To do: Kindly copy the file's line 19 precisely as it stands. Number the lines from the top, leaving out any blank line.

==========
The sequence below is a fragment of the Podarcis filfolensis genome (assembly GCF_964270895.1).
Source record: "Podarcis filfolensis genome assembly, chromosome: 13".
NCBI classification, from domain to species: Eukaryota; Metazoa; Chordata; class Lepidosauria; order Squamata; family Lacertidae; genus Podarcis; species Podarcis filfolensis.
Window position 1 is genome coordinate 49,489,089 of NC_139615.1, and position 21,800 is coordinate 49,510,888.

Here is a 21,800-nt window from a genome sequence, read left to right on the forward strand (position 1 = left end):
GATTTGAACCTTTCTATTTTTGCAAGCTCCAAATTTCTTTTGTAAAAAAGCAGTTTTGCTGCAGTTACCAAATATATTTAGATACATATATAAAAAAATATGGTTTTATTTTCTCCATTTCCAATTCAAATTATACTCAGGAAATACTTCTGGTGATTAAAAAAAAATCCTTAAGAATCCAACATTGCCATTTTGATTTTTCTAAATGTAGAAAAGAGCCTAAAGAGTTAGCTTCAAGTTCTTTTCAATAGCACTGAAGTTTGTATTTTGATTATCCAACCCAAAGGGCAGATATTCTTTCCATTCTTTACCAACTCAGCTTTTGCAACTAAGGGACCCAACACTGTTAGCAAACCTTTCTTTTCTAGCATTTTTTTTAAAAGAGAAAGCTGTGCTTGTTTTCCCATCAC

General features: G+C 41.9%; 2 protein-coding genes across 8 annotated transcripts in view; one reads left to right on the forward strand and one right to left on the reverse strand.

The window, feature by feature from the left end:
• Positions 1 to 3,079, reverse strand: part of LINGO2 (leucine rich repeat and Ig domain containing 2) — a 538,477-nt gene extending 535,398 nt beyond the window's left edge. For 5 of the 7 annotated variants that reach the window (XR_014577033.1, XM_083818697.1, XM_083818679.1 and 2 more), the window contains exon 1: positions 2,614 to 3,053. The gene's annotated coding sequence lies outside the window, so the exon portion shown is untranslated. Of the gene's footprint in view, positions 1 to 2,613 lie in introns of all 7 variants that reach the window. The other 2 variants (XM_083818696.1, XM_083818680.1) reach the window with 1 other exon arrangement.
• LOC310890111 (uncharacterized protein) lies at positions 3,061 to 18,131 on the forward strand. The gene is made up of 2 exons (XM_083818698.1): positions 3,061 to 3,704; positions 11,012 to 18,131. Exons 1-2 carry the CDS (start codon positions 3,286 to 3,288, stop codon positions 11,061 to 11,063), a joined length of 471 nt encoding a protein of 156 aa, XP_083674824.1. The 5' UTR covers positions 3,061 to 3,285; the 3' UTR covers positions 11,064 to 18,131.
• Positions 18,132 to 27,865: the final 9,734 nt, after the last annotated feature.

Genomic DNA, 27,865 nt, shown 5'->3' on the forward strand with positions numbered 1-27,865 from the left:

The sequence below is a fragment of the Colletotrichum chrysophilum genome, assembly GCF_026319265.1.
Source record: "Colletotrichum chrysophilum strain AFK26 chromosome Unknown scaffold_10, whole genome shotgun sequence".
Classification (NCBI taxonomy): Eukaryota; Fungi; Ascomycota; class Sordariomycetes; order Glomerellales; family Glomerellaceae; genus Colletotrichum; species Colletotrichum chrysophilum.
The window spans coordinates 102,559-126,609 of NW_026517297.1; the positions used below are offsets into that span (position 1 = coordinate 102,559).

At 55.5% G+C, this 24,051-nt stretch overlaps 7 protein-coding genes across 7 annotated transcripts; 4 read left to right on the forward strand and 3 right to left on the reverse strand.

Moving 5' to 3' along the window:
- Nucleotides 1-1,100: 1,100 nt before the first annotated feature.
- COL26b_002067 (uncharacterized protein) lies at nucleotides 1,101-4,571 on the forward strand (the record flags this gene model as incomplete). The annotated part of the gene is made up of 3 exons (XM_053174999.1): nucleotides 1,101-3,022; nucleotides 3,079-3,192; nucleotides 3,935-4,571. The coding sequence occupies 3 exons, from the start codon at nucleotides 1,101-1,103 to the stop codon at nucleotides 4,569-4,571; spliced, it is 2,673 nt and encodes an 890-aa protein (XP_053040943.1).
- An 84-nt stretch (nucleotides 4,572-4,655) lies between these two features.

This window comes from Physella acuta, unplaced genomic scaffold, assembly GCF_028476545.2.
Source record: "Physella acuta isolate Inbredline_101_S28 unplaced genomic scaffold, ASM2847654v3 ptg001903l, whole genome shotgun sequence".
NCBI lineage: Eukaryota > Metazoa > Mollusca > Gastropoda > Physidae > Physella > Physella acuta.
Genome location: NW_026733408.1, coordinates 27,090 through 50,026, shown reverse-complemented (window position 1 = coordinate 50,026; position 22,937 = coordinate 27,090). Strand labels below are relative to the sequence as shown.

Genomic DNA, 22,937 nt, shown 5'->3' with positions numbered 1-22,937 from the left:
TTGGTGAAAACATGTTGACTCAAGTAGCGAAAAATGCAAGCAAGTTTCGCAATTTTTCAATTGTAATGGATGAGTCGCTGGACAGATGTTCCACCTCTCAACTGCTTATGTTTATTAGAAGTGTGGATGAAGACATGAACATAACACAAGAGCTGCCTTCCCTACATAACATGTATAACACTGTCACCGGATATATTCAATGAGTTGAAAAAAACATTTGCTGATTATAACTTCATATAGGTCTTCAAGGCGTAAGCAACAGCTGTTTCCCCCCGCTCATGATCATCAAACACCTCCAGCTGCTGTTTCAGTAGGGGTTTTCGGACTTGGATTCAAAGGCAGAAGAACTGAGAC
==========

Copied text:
- Nucleotides 1-1,100: 1,100 nt before the first annotated feature.